Another argument presented is the fact that attachment to a learning space increases the learners’ morale (Einstein, 2012). A sense of ownership is important for all people whether at work or at school. A sense of ownership can be created through by incorporation of student work into the learning spaces. With their work displayed, one feels a sense of ownership to the place. This also works as a motivator to learning. For instance, if a student or a group participates in an event and wins, their trophy can be displayed in the learning environment in order to encourage a sense of belonging and ownership, which is important in learning. Placement of such achievement allows one to associate and attach to a place because of the experiences and feelings one gets when they are honored.

Theme 5: Healthcare Space

            Healing process requires environments that are conducive to make patients comfortable. In Health Care Environments, by Pedro Almodovar argues that patients need to feel their dignity, respect and a feeling of being at home. Having a good environment is crucial to the healing process. As research ahs shown, earlier hospitals were poorly designed and did not heed to needs of patients such as separations of those with communicable diseases from those without. This increases chances of contracting other diseases instead of healing. Privacy and separation of patients with communicable diseased is very crucial in ensuring safety of all people including families of the patients.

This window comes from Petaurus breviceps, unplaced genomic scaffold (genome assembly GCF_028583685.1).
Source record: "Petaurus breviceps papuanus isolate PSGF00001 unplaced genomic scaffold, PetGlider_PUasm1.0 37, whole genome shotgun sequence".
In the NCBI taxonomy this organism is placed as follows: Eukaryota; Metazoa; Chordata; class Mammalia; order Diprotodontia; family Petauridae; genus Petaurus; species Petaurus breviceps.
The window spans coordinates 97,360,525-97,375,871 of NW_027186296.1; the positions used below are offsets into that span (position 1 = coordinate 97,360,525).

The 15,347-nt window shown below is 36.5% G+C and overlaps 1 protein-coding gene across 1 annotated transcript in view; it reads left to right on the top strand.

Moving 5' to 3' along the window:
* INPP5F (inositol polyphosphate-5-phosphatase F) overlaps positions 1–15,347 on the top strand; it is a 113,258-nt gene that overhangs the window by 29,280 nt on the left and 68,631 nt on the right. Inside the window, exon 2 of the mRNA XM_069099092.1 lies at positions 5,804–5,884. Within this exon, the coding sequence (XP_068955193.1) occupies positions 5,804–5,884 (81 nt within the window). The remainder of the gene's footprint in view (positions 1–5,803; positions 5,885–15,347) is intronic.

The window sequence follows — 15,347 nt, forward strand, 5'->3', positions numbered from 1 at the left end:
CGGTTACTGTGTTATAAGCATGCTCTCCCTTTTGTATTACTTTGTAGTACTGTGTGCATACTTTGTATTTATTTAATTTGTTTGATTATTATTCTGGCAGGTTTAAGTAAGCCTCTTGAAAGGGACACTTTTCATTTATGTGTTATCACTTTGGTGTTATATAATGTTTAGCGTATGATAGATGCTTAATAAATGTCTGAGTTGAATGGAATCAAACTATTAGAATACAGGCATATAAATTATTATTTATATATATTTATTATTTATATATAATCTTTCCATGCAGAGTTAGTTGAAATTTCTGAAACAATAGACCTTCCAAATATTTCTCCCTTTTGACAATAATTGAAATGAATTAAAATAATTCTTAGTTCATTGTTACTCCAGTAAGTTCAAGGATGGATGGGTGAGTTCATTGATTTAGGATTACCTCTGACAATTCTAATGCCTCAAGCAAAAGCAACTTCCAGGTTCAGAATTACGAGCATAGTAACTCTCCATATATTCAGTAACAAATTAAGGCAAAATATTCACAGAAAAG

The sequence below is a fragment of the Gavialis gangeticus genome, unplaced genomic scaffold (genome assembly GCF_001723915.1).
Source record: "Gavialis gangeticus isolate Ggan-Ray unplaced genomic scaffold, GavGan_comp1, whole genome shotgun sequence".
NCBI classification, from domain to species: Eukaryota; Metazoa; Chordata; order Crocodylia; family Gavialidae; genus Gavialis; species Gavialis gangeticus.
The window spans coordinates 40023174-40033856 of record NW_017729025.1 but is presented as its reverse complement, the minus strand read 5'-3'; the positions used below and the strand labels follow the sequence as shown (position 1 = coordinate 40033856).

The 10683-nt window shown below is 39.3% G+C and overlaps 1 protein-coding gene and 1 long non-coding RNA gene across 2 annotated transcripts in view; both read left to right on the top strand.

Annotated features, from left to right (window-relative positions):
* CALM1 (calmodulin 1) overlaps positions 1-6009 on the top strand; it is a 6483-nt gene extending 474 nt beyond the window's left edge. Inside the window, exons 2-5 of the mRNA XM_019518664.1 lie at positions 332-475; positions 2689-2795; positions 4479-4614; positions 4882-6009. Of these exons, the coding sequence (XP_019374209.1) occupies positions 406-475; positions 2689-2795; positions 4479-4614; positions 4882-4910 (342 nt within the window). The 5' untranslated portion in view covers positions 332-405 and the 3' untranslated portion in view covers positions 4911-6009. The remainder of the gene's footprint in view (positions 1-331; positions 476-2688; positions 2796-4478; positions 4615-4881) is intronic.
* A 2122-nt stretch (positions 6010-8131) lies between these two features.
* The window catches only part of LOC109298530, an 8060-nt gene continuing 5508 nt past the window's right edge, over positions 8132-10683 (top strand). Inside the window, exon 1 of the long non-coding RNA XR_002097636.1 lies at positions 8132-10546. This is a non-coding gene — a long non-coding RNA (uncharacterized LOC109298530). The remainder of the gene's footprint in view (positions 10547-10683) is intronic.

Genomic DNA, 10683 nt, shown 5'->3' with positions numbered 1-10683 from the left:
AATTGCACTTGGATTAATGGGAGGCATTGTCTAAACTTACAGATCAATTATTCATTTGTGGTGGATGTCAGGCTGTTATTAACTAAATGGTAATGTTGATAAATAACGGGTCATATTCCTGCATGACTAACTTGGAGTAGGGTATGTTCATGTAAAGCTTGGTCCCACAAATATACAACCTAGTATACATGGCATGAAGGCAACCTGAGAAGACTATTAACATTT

From my experience, hospitals are supposed to be second homes where one spends time during healing process or where healing is facilitated. For admitted patients, comfort is of utmost importance in their healing process. In addition, a place where one can create attachment and feel good increases the emotions required for healing. Conversely, environments are not friendly elicit the wrong emotions, lowering patients’ moods and in some cases causing stress and depression, which can be detrimental to healing process. In designing hospitals, exclusion of facilities that remind one is in an institution of the sick is not good. Rather, designers should incorporate elements that present patients with a sense of home and belonging. Such elements as lawns and benches allow people to interact with their visitors to create a good experience that boosts one’s emotions.

Therefore, hospital designers should seek to create an environment that encourages positive emotions in patients that are necessary for healing process. In addition, the needs of the hospital operations are important. Areas that are frequented need to be accessible from various points of entry and exits. These are areas such as the receptions. In addition, some areas such as emergency gates and doors need to be free of traffic all the time. This can be achieved by designing a separate section. Such a section should also not include stairs at the entrance considering patients requiring such services are brought in ambulances.

Theme 6: Community and the City

In this chapter, Crime Prevention through Environmental Design (CPTED): Yes, No, Maybe and All of the Above, Ralph B. Taylor argues that difference in the physical design in various placed contributes to the rate of crime. He argues that areas with higher crime rates have denser housing designs, mixed up with commercial, residential and industrial buildings and busier compared to areas with lower crime rates are. This is quite true considering that majority of crimes take place in less affluent areas, where houses are small and concentrated within small areas. Such areas tend to offer difficulties to security officers patrolling them. To the criminals, the densely designed houses offer easy chances of not being caught. As such, the difference in environment contributes to the level of crime.